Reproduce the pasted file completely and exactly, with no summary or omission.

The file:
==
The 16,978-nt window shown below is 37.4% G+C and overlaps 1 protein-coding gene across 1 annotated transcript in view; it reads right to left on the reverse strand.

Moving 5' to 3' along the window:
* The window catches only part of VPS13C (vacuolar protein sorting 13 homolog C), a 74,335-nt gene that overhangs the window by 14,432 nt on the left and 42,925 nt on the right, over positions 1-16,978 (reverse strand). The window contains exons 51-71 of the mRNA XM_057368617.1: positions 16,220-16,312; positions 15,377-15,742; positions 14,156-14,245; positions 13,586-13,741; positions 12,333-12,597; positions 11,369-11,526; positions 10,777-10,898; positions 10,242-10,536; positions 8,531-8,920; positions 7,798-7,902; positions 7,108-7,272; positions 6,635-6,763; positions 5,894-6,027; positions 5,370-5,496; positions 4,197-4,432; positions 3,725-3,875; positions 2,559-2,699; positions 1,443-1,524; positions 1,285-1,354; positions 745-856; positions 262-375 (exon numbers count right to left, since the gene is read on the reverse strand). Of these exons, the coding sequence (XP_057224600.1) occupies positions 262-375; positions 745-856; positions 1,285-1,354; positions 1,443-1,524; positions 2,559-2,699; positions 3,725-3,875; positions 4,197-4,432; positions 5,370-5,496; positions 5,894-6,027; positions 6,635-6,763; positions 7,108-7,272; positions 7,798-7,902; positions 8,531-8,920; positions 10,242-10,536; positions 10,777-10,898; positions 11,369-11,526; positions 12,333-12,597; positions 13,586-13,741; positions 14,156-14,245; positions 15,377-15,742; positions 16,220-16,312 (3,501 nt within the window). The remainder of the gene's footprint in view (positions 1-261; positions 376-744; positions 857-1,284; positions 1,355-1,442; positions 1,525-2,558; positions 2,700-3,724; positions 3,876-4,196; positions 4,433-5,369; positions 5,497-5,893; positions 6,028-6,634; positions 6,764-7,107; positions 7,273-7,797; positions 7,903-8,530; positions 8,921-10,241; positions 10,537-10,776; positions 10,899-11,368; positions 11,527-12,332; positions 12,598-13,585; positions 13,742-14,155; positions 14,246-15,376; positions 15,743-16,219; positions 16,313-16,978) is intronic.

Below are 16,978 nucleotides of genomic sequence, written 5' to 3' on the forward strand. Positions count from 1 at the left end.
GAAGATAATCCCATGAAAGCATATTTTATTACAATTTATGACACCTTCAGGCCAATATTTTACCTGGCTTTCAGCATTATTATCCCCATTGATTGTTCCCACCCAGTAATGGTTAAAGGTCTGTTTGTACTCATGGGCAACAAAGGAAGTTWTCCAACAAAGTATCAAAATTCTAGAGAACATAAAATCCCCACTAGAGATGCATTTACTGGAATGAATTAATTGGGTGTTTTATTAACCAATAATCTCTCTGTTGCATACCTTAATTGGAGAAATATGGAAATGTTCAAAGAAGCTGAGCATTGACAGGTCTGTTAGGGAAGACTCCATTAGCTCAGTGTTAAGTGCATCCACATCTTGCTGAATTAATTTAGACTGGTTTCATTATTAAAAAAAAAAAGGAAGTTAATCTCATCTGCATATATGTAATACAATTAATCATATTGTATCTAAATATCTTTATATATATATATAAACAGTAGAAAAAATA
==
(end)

The 16,978-nt window shown below is 37.4% G+C and overlaps 1 protein-coding gene across 1 annotated transcript in view; it reads right to left on the reverse strand.

Moving 5' to 3' along the window:
* The window catches only part of VPS13C (vacuolar protein sorting 13 homolog C), a 74,335-nt gene that overhangs the window by 14,432 nt on the left and 42,925 nt on the right, over positions 1-16,978 (reverse strand). The window contains exons 51-71 of the mRNA XM_057368617.1: positions 16,220-16,312; positions 15,377-15,742; positions 14,156-14,245; positions 13,586-13,741; positions 12,333-12,597; positions 11,369-11,526; positions 10,777-10,898; positions 10,242-10,536; positions 8,531-8,920; positions 7,798-7,902; positions 7,108-7,272; positions 6,635-6,763; positions 5,894-6,027; positions 5,370-5,496; positions 4,197-4,432; positions 3,725-3,875; positions 2,559-2,699; positions 1,443-1,524; positions 1,285-1,354; positions 745-856; positions 262-375 (exon numbers count right to left, since the gene is read on the reverse strand). Of these exons, the coding sequence (XP_057224600.1) occupies positions 262-375; positions 745-856; positions 1,285-1,354; positions 1,443-1,524; positions 2,559-2,699; positions 3,725-3,875; positions 4,197-4,432; positions 5,370-5,496; positions 5,894-6,027; positions 6,635-6,763; positions 7,108-7,272; positions 7,798-7,902; positions 8,531-8,920; positions 10,242-10,536; positions 10,777-10,898; positions 11,369-11,526; positions 12,333-12,597; positions 13,586-13,741; positions 14,156-14,245; positions 15,377-15,742; positions 16,220-16,312 (3,501 nt within the window). The remainder of the gene's footprint in view (positions 1-261; positions 376-744; positions 857-1,284; positions 1,355-1,442; positions 1,525-2,558; positions 2,700-3,724; positions 3,876-4,196; positions 4,433-5,369; positions 5,497-5,893; positions 6,028-6,634; positions 6,764-7,107; positions 7,273-7,797; positions 7,903-8,530; positions 8,921-10,241; positions 10,537-10,776; positions 10,899-11,368; positions 11,527-12,332; positions 12,598-13,585; positions 13,742-14,155; positions 14,246-15,376; positions 15,743-16,219; positions 16,313-16,978) is intronic.

Below are 16,978 nucleotides of genomic sequence, written 5' to 3' on the forward strand. Positions count from 1 at the left end.
GAAGATAATCCCATGAAAGCATATTTTATTACAATTTATGACACCTTCAGGCCAATATTTTACCTGGCTTTCAGCATTATTATCCCCATTGATTGTTCCCACCCAGTAATGGTTAAAGGTCTGTTTGTACTCATGGGCAACAAAGGAAGTTWTCCAACAAAGTATCAAAATTCTAGAGAACATAAAATCCCCACTAGAGATGCATTTACTGGAATGAATTAATTGGGTGTTTTATTAACCAATAATCTCTCTGTTGCATACCTTAATTGGAGAAATATGGAAATGTTCAAAGAAGCTGAGCATTGACAGGTCTGTTAGGGAAGACTCCATTAGCTCAGTGTTAAGTGCATCCACATCTTGCTGAATTAATTTAGACTGGTTTCATTATTAAAAAAAAAAAGGAAGTTAATCTCATCTGCATATATGTAATACAATTAATCATATTGTATCTAAATATCTTTATATATATATATAAACAGTAGAAAAAATA